A mezuzah was torn down, 100 more are being installed
By: Aharon Loshak
When Elie Codron, a student at Northeastern University in Boston, walked into the local Hillel for morning prayer services, he wasn’t expecting to hear the news Rabbi Mendy Posner of the campus Chabad House had to tell him.
“The mezuzah on the front door is gone,” Posner told him. “I looked around and found the casing, but the scroll is nowhere to be found. This is clearly a targeted act.”
“My immediate reaction was that it must have been an accident,” Codron told Chabad.org. “I refused to believe that we had been targeted with an antisemitic act. Not here, in peaceful, quaint Northeastern University. But the rabbi was adamant.”
Sure enough, after reporting to campus police and a review of nearby security footage, it became clear: The joint morning minyan hosted by Hillel and Chabad had been subjected to blatant antisemitism; someone had deliberately ripped the mezuzah scroll off the wall and made away with it.
Originally from Belgium, Codron is not unfamiliar with such events. Still, it struck a raw nerve.
“Right then and there, I decided that we must respond,” said Codron. “I’ve been taught so many times and truly believe that the best way to respond to such things is with Jewish pride. I tell people all the time: Antisemitism exists is literally the oldest hatred in the world. It’s up to us how we’re going to respond. We can either cower in fear, or we can go in the opposite direction. From what I’ve seen, it’s only the second option that works. They want us to be scared, so we respond with even more pride.”
A Groundswell of Support
But few could have anticipated the outpouring of Jewish pride and spontaneous displays of solidarity just the next day. Word spread throughout the Jewish community of Northeastern and beyond that Monday and Tuesday, forming a groundswell of support. “On their own, the students decided that they must make a big deal out of this,” said Posner, “and so, on Wednesday morning, there was a huge crowd for the morning minyan.”
Just after prayers, still wearing their tallit and tefillin, the large crowd went outside to put up a new mezuzah. Unable to contain himself, Codron jumped into the middle and took the figurative microphone. “I really wasn’t planning on speaking, but it just came pouring out of me,” said the student.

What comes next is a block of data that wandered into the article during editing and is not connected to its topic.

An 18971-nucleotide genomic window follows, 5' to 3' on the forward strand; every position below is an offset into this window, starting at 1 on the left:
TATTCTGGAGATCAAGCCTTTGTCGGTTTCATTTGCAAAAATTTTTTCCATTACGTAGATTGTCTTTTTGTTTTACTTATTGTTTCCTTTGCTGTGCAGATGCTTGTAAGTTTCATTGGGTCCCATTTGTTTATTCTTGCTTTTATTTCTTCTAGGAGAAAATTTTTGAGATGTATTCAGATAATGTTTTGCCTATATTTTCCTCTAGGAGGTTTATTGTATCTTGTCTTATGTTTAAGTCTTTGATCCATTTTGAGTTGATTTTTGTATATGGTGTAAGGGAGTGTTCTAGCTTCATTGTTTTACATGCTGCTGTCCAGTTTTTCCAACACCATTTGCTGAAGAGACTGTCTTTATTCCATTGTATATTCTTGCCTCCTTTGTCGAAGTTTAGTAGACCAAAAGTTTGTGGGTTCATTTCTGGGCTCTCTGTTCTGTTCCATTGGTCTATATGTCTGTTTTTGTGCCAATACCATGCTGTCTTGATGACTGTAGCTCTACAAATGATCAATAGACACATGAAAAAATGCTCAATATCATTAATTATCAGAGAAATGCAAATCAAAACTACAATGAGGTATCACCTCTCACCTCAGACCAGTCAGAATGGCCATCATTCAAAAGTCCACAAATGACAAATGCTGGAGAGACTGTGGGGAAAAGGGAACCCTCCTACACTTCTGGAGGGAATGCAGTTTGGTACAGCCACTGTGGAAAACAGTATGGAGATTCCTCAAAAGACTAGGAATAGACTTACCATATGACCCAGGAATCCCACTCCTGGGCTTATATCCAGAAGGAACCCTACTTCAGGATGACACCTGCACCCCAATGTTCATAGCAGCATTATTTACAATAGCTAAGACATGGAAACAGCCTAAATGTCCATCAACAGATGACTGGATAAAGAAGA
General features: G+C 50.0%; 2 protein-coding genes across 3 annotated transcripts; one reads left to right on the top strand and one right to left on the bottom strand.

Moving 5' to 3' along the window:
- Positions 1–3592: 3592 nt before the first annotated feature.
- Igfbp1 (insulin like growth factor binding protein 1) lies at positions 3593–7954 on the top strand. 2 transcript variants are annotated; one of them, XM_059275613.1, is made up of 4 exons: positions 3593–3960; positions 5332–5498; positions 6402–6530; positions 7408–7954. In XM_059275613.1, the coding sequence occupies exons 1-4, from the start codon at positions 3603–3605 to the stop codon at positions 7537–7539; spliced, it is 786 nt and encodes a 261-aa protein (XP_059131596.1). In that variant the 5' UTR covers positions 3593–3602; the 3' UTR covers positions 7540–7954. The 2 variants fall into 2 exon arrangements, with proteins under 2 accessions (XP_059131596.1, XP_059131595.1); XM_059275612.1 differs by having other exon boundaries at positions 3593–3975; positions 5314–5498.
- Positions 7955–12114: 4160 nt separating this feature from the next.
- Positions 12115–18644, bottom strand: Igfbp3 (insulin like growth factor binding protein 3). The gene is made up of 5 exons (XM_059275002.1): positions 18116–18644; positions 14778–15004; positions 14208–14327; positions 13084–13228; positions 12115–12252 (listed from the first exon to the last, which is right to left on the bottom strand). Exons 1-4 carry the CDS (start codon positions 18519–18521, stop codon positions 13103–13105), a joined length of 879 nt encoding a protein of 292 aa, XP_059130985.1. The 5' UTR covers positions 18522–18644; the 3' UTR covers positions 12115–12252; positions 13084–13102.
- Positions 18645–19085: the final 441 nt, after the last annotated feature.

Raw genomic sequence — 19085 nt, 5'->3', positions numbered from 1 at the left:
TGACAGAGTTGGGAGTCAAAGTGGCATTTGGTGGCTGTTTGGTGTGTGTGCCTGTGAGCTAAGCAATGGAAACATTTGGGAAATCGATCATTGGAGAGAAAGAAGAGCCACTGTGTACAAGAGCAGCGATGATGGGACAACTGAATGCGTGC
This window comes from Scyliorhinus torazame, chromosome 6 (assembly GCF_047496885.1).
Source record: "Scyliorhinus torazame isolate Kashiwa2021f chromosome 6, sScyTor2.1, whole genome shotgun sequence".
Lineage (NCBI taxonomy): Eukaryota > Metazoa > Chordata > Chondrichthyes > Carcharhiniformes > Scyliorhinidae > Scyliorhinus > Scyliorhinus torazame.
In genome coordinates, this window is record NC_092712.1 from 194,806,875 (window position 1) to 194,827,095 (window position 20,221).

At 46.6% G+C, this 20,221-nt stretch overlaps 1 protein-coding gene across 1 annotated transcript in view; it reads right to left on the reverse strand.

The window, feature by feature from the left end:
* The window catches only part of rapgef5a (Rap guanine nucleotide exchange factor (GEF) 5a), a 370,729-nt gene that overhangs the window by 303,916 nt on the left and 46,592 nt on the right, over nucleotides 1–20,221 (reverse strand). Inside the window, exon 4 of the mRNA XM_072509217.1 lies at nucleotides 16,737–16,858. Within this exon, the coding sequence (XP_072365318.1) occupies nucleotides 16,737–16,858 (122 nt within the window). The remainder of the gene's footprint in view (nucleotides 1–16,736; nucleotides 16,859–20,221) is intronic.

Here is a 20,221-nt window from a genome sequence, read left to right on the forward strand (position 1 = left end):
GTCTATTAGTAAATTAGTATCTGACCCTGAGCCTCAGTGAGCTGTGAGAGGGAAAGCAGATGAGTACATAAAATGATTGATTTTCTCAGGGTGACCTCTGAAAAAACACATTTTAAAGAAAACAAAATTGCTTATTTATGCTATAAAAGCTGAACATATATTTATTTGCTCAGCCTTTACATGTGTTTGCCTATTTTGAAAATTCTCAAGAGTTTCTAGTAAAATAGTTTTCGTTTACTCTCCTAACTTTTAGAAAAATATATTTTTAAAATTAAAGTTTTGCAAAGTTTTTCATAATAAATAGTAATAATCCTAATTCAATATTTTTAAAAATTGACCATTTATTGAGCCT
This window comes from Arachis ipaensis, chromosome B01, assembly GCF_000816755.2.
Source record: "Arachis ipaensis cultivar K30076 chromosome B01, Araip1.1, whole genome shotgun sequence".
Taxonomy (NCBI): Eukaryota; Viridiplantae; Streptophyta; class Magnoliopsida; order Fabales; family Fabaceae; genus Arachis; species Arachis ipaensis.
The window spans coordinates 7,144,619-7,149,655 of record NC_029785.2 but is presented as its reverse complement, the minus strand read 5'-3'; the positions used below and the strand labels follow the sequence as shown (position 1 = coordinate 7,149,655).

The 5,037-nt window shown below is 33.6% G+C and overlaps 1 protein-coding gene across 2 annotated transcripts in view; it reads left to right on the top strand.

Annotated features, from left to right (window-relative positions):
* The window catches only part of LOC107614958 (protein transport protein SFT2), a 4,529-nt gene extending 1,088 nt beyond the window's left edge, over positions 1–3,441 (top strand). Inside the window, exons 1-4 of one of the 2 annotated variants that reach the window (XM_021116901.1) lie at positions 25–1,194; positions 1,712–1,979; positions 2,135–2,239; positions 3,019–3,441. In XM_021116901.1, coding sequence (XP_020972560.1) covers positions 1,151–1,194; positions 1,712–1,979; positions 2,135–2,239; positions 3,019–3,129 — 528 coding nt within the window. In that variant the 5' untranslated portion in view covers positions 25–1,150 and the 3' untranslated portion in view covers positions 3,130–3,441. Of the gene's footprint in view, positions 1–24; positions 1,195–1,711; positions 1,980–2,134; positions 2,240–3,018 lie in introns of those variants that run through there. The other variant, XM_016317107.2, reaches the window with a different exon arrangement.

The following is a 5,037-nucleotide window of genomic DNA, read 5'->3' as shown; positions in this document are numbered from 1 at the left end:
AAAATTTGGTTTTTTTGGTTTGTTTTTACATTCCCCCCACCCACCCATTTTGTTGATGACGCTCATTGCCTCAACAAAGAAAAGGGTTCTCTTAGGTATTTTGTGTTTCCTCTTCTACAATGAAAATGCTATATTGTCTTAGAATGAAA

He spoke passionately of how they must respond with pride, spontaneously announcing that over the next week “we’re going to put up 100 new mezuzahs across campus!”
Using social media, Codron and his friends posted all over their various channels, and sure enough, requests are pouring in. Just days after, the Jewish student community hosted a mega-challah bake at Chabad. There, too, Codron announced, “Everyone, take out your phones and text the word ‘mezuzah’ to this number if you need one.”
“Students have been struggling with anti-Semitism on campus since last spring and through the summer,” said Posner, “and it’s been simmering under the surface for quite some time. Ironically, this incident has really pulled everyone together, and the feeling of unity and Jewish pride is stronger than ever.”
“Of course, we would like to thank the faculty, staff and law enforcement of Northeastern University for all of their support,” he added.
Gilad Skolnick, executive director of Hillel, also sees this incident as both a sobering reminder and a catalyst for greater Jewish engagement. “Jewish students here are safe, and Jewish life is thriving,” he said. “We are saddened by the recent destruction of our mezuzah from our building. While we are concerned by the nationwide and worldwide surge of anti-Semitism, we are moving forward with proactive educational programming and providing mezuzahs to every student who needs one.”